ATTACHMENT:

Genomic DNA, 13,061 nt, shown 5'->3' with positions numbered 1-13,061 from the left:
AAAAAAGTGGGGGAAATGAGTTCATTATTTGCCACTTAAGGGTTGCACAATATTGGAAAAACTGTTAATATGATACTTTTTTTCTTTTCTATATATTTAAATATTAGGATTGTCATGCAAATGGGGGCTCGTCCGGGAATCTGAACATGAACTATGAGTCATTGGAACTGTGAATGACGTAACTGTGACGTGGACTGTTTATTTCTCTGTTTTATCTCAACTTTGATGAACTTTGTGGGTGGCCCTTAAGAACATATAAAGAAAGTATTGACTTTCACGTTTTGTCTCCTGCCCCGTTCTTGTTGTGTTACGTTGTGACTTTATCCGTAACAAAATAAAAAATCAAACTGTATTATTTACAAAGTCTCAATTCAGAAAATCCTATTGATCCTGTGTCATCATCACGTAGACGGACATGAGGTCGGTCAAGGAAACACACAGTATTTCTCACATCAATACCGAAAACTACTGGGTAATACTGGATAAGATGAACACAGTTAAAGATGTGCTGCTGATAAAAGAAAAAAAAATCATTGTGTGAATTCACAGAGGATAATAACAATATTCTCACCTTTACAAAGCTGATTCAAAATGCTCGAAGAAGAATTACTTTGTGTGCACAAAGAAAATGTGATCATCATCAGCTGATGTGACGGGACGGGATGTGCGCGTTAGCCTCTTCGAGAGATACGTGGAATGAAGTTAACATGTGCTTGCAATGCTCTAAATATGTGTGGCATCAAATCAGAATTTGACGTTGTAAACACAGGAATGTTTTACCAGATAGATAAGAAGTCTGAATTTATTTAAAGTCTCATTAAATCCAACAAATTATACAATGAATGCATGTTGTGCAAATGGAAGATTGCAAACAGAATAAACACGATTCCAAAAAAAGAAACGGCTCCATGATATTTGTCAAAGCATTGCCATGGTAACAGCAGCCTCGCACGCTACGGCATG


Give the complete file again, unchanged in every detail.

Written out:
Genomic DNA, 13,061 nt, shown 5'->3' with positions numbered 1-13,061 from the left:
AAAAAAGTGGGGGAAATGAGTTCATTATTTGCCACTTAAGGGTTGCACAATATTGGAAAAACTGTTAATATGATACTTTTTTTCTTTTCTATATATTTAAATATTAGGATTGTCATGCAAATGGGGGCTCGTCCGGGAATCTGAACATGAACTATGAGTCATTGGAACTGTGAATGACGTAACTGTGACGTGGACTGTTTATTTCTCTGTTTTATCTCAACTTTGATGAACTTTGTGGGTGGCCCTTAAGAACATATAAAGAAAGTATTGACTTTCACGTTTTGTCTCCTGCCCCGTTCTTGTTGTGTTACGTTGTGACTTTATCCGTAACAAAATAAAAAATCAAACTGTATTATTTACAAAGTCTCAATTCAGAAAATCCTATTGATCCTGTGTCATCATCACGTAGACGGACATGAGGTCGGTCAAGGAAACACACAGTATTTCTCACATCAATACCGAAAACTACTGGGTAATACTGGATAAGATGAACACAGTTAAAGATGTGCTGCTGATAAAAGAAAAAAAAATCATTGTGTGAATTCACAGAGGATAATAACAATATTCTCACCTTTACAAAGCTGATTCAAAATGCTCGAAGAAGAATTACTTTGTGTGCACAAAGAAAATGTGATCATCATCAGCTGATGTGACGGGACGGGATGTGCGCGTTAGCCTCTTCGAGAGATACGTGGAATGAAGTTAACATGTGCTTGCAATGCTCTAAATATGTGTGGCATCAAATCAGAATTTGACGTTGTAAACACAGGAATGTTTTACCAGATAGATAAGAAGTCTGAATTTATTTAAAGTCTCATTAAATCCAACAAATTATACAATGAATGCATGTTGTGCAAATGGAAGATTGCAAACAGAATAAACACGATTCCAAAAAAAGAAACGGCTCCATGATATTTGTCAAAGCATTGCCATGGTAACAGCAGCCTCGCACGCTACGGCATG